Finally, the day is here to leave the U.S. behind and get some stamps on our virgin passports. Maria having just gotten her U.S. passport and mine having been renewed just last year, neither of us had any stamps on them!!! They looked utterly sad.
We got an early start, unsure of just how long the whole process would take. If you plan on just staying in the north of Mexico, the crossing is pretty simple.
If, however, you are going further than 20km from the border, you need to get your vehicle registered, get car insurance and pay an entrance fee. It took us a couple of hours to get all that taken care of. The process was pretty efficient and painless. The only delay was our yerba mate, which is an Argentinean loose leaf tea that we drink every day, so we stocked up on it. The lady at the border was unsure of what it was, and had to consult her superior, he then came up to us and asked if I was Argentinean, and told the lady that it was a sort of tea. Then we continued on our way. Pretty painless.
We then went to get insurance (about 200$ for 2 months), and pay our car import deposit (200$), which we get back once we leave the country, and pay a visitor’s permit since (25$ each).
Then, we headed to our first international destination, Hermosillo. We had been invited to stay with another Couchsurfer there named Fatima. We ended up getting to Fatima’s much later than we said we would.
The border crossing took about two hours, which was not too bad, but what we didn’t account for where the speed limits. We had become accustomed to the high speed limits of the American south which were typically 75mph/120kmh (we even hit 80mph/128kmh at some points), once we crossed the border we were suddenly hitting speed limits on major highways of half that! We seemed to be the only ones actually following the speed limit as people raced passed us, but with our New York plates we are a bit more cautious about giving the police any reason to pull us over.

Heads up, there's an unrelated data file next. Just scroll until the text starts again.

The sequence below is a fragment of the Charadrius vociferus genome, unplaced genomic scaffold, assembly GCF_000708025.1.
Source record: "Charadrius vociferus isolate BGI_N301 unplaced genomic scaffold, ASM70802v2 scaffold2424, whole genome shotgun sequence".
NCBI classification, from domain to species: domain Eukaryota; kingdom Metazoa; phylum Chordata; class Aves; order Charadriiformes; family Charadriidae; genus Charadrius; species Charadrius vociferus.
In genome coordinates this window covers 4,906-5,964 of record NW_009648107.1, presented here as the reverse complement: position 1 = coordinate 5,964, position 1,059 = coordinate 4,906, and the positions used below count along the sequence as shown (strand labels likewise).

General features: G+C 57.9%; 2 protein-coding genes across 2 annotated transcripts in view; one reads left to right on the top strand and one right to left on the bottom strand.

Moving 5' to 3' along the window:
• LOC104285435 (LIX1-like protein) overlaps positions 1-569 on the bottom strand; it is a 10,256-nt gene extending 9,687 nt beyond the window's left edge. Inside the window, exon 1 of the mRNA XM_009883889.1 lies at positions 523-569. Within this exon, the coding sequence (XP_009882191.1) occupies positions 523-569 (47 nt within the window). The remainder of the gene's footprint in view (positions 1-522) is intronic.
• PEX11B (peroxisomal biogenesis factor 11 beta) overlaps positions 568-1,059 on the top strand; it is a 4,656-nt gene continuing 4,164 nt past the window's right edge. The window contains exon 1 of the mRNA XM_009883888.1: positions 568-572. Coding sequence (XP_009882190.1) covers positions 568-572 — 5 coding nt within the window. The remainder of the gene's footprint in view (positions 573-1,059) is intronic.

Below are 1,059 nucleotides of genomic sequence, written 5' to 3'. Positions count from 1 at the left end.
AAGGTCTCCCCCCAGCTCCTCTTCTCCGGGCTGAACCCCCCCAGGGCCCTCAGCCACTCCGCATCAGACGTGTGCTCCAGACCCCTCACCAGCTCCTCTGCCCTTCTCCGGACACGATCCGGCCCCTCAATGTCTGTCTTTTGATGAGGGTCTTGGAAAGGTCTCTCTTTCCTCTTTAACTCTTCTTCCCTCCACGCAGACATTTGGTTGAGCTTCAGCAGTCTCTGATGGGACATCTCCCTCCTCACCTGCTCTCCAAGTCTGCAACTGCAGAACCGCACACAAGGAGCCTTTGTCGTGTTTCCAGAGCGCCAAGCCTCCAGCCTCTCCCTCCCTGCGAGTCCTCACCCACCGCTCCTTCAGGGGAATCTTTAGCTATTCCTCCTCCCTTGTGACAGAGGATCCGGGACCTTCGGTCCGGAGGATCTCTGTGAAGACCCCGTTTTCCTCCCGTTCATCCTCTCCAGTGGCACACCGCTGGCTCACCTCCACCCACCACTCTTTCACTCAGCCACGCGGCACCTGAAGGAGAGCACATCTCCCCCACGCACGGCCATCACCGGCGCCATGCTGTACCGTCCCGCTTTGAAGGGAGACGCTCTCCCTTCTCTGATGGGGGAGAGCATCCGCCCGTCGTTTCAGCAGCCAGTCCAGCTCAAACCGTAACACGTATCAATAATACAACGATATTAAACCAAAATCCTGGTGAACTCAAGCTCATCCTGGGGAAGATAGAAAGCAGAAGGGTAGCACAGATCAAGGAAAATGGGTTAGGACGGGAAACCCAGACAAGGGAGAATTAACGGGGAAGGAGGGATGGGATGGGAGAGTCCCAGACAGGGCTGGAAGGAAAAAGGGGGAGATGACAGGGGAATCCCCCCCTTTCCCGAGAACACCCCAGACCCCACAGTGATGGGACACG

We eventually did make it to Fatima’s and hung out with her and her two cute kids, Sebastian and Santiago. Fatima was super nice and big into Couchsurfing. She free-lances as a graphic designer and while we were there she was working on making battle trading cards (similar to Magic the Gathering, Pokémon and Yu-Gi-Oh!) for her kids to play with their friends because she wants them to watch less T.V. She was very interested in our trip and is hoping to do something similar one day when her kids are a bit older.
Unfortunately, we didn’t get to meet her husband as he was working very late and arrived after Maria and I had already gone to bed and was already gone by the time we got up.
In the morning I wasn’t feeling very well (and before you ask, no I didn’t drink any of the water) so Maria and I decided to go into town to get a hotel for the night so that I could relax and so I wouldn’t get Fatima and her family sick. We spent most of the day being lazy in the hotel room but luckily I didn’t get any worse and whatever I had passed quickly and in the morning we were ready to move further south and make our way to the beach.